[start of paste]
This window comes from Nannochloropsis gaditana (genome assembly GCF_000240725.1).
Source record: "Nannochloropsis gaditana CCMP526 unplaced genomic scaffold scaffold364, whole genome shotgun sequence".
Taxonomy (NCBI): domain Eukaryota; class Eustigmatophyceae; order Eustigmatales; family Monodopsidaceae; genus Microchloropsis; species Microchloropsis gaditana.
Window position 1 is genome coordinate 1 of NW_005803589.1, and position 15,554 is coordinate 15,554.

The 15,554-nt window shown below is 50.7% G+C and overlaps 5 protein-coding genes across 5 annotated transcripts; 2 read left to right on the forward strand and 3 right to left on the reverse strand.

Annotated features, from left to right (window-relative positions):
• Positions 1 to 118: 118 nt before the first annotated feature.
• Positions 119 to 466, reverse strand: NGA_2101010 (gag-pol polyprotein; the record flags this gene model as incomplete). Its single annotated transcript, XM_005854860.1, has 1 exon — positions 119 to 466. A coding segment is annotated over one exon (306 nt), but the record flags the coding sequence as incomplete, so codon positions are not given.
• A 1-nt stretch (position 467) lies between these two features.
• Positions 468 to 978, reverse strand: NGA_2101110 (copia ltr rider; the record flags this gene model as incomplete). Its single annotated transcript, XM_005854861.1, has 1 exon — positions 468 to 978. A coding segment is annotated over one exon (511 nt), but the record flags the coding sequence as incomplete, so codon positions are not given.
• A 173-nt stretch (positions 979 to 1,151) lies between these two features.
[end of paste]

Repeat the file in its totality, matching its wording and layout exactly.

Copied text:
This window comes from Nannochloropsis gaditana (genome assembly GCF_000240725.1).
Source record: "Nannochloropsis gaditana CCMP526 unplaced genomic scaffold scaffold364, whole genome shotgun sequence".
Taxonomy (NCBI): domain Eukaryota; class Eustigmatophyceae; order Eustigmatales; family Monodopsidaceae; genus Microchloropsis; species Microchloropsis gaditana.
Window position 1 is genome coordinate 1 of NW_005803589.1, and position 15,554 is coordinate 15,554.

The 15,554-nt window shown below is 50.7% G+C and overlaps 5 protein-coding genes across 5 annotated transcripts; 2 read left to right on the forward strand and 3 right to left on the reverse strand.

Annotated features, from left to right (window-relative positions):
• Positions 1 to 118: 118 nt before the first annotated feature.
• Positions 119 to 466, reverse strand: NGA_2101010 (gag-pol polyprotein; the record flags this gene model as incomplete). Its single annotated transcript, XM_005854860.1, has 1 exon — positions 119 to 466. A coding segment is annotated over one exon (306 nt), but the record flags the coding sequence as incomplete, so codon positions are not given.
• A 1-nt stretch (position 467) lies between these two features.
• Positions 468 to 978, reverse strand: NGA_2101110 (copia ltr rider; the record flags this gene model as incomplete). Its single annotated transcript, XM_005854861.1, has 1 exon — positions 468 to 978. A coding segment is annotated over one exon (511 nt), but the record flags the coding sequence as incomplete, so codon positions are not given.
• A 173-nt stretch (positions 979 to 1,151) lies between these two features.